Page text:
I ran my eye over the items. "Was the egg addled?" I asked.
"No. Ought it to have been?"
"That," I said, "goes without saying in all my poor dear great-grandmother's recipes. When condition or quality is not specified you must get the worst. She was drastic or nothing. . . . And there's one or two possible alternatives to some of these other things. You got fresh rattlesnake venom."
"I got a rattlesnake from Jamrach's. It cost--it cost--"
"That's your affair, anyhow. This last item--"
"I know a man who--"
"Yes. H'm. Well, I'll write the alternatives down. So far as I know the language, the spelling of this recipe is particularly atrocious. By-the-bye, dog here probably means pariah dog."
For a month after that I saw Pyecraft constantly at the club and as fat and anxious as ever. He kept our treaty, but at times he broke the spirit of it by shaking his head despondently. Then one day in the cloakroom he said, "Your great-grandmother--"
"Not a word against her," I said; and he held his peace.
I could have fancied he had desisted, and I saw him one day talking to three new members about his fatness as though he was in search of other recipes. And then, quite unexpectedly, his telegram came.
"Mr. Formalyn!" bawled a page-boy under my nose, and I took the telegram and opened it at once.
"For Heaven's sake come.--Pyecraft."
"H'm," said I, and to tell the truth I was so pleased at the rehabilitation of my great grandmother's reputation this evidently promised that I made a most excellent lunch.
I got Pyecraft's address from the hall porter. Pyecraft inhabited the upper half of a house in Bloomsbury, and I went there so soon as I had done my coffee and Trappistine. I did not wait to finish my cigar.
"Mr. Pyecraft?" said I, at the front door.
They believed he was ill; he hadn't been out for two days.
"He expects me," said I, and they sent me up.
I rang the bell at the lattice-door upon the landing.
"He shouldn't have tried it, anyhow," I said to myself. "A man who eats like a pig ought to look like a pig."
An obviously worthy woman, with an anxious face and a carelessly placed cap, came and surveyed me through the lattice.
I gave my name and she let me in in a dubious fashion.
"Well?" said I, as we stood together inside Pyecraft's piece of the landing.
"'E said you was to come in if you came," she said, and regarded me, making no motion to show me anywhere. And then, confidentially, "'E's locked in, sir."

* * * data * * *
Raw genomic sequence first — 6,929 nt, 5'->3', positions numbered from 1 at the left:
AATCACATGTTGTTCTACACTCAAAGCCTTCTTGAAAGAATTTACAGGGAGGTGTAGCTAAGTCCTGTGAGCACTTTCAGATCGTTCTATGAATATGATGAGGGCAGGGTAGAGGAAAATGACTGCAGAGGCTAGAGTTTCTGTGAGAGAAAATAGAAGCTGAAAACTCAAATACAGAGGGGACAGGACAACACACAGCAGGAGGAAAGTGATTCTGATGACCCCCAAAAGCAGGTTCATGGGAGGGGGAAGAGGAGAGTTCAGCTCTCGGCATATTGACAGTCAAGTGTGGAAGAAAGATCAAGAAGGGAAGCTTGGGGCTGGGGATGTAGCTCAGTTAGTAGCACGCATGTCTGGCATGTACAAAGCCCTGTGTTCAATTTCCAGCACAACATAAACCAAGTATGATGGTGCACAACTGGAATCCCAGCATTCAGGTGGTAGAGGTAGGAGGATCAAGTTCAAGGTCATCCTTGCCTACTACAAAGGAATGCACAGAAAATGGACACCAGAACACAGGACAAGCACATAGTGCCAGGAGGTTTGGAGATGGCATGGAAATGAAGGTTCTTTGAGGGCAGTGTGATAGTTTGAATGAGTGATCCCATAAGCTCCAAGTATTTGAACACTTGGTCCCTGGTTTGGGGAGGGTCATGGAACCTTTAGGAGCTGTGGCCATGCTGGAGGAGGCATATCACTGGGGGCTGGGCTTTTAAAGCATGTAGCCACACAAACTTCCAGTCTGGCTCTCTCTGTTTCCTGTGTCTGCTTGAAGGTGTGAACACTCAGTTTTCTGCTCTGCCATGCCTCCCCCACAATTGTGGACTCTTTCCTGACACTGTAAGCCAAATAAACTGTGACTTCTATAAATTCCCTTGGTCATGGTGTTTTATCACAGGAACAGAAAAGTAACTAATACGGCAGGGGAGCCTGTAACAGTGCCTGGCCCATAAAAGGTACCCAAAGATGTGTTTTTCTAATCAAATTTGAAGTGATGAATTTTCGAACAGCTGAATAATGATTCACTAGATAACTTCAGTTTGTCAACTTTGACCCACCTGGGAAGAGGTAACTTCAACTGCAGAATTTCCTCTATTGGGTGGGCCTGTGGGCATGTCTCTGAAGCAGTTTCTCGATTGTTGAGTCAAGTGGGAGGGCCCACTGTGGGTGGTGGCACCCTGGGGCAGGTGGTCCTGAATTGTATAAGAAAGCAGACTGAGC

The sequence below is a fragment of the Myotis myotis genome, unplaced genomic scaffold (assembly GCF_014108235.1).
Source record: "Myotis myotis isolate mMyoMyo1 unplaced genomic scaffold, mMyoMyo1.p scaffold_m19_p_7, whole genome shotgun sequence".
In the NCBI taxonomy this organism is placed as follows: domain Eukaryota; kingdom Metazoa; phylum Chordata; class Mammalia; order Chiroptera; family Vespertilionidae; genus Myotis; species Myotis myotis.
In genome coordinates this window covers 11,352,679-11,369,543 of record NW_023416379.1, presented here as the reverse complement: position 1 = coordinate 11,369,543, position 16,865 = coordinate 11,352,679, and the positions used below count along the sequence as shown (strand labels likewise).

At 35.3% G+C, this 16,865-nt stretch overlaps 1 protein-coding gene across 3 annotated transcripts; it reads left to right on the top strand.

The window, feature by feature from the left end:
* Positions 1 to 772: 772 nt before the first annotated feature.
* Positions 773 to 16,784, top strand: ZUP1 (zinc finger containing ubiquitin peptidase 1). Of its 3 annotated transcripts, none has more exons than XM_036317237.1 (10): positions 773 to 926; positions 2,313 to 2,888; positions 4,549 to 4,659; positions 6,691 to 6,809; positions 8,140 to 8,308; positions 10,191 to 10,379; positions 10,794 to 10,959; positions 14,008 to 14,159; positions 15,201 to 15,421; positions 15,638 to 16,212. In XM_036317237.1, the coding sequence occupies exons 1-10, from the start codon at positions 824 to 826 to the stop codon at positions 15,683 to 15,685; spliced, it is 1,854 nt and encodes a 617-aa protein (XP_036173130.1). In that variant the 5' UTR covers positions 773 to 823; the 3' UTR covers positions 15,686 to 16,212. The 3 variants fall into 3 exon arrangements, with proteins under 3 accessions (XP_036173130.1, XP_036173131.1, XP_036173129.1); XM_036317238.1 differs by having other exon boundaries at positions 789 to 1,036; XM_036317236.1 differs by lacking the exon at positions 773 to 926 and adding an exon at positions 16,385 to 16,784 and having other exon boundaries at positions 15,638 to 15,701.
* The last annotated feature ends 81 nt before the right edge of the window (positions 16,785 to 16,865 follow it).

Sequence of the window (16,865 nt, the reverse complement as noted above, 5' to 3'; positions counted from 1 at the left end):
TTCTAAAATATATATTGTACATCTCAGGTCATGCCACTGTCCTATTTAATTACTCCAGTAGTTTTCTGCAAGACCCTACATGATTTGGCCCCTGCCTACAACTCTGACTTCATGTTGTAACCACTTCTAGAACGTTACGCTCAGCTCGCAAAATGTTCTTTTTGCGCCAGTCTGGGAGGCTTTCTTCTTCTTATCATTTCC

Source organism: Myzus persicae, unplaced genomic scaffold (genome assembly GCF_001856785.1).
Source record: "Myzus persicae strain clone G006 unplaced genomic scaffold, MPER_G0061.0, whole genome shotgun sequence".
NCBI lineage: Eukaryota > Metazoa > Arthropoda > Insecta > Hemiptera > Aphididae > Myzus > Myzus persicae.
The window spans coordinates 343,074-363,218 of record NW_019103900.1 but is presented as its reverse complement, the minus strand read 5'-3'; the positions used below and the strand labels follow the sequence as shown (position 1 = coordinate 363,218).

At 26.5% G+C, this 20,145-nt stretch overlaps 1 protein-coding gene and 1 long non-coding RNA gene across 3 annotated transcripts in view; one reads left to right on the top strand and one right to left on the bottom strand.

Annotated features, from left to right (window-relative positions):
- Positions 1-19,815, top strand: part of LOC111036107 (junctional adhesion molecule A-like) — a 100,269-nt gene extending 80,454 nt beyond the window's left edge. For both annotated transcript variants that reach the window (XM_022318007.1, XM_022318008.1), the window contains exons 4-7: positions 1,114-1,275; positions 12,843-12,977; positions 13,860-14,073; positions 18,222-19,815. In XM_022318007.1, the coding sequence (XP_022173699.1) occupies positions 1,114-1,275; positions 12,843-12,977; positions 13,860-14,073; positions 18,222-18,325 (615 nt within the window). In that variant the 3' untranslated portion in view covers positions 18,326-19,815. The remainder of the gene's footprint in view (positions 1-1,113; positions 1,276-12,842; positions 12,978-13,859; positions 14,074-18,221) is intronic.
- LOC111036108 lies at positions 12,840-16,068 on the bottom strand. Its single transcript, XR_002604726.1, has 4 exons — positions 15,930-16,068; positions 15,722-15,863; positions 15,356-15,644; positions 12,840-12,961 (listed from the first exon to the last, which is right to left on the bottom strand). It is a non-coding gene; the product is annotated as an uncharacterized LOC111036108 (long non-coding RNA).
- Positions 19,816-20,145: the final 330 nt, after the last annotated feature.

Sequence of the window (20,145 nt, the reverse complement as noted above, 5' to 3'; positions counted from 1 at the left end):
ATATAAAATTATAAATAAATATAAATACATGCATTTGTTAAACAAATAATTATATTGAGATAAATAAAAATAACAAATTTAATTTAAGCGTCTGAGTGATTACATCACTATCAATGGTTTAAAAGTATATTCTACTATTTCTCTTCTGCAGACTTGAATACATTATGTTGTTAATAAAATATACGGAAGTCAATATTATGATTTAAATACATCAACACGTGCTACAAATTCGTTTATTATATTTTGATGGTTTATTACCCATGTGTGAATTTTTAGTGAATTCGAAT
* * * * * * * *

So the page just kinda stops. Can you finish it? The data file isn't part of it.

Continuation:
"Locked himself in yesterday morning and 'asn't let any one in since, sir. And ever and again swearing. Oh, my!"
I stared at the door she indicated by her glances.
"In there?" I said.
She shook her head sadly, "'E keeps on calling for vittles, sir. 'eavy vittles 'e wants. I get 'im what I can. Pork 'e's 'ad, sooit puddin', sossiges, noo bread. Everythink like that. Left outside, if you please, and me go away. 'E's eatin', sir, somethink awful."
There came a piping bawl from inside the door: "That Formalyn?"
"That you, Pyecraft?" I shouted, and went and banged the door.
"Tell her to go away."
Then I could hear a curious pattering upon the door, almost like some one feeling for the handle in the dark, and Pyecraft's familiar grunts.
"It's all right," I said, "she's gone."
But for a long time the door didn't open.
I heard the key turn. Then Pyecraft's voice said, "Come in."
I turned the handle and opened the door. Naturally I expected to see Pyecraft.
Well, you know, he wasn't there!
I never had such a shock in my life. There was his sitting-room in a state of untidy disorder, plates and dishes among the books and writing things, and several chairs overturned, but Pyecraft--
"It's all right, o' man; shut the door," he said, and then I discovered him.
There he was right up close to the cornice in the corner by the door, as though some one had glued him to the ceiling. His face was anxious and angry. He panted and gesticulated. "Shut the door," he said. "If that woman gets hold of it--"
I shut the door, and went and stood away from him and stared.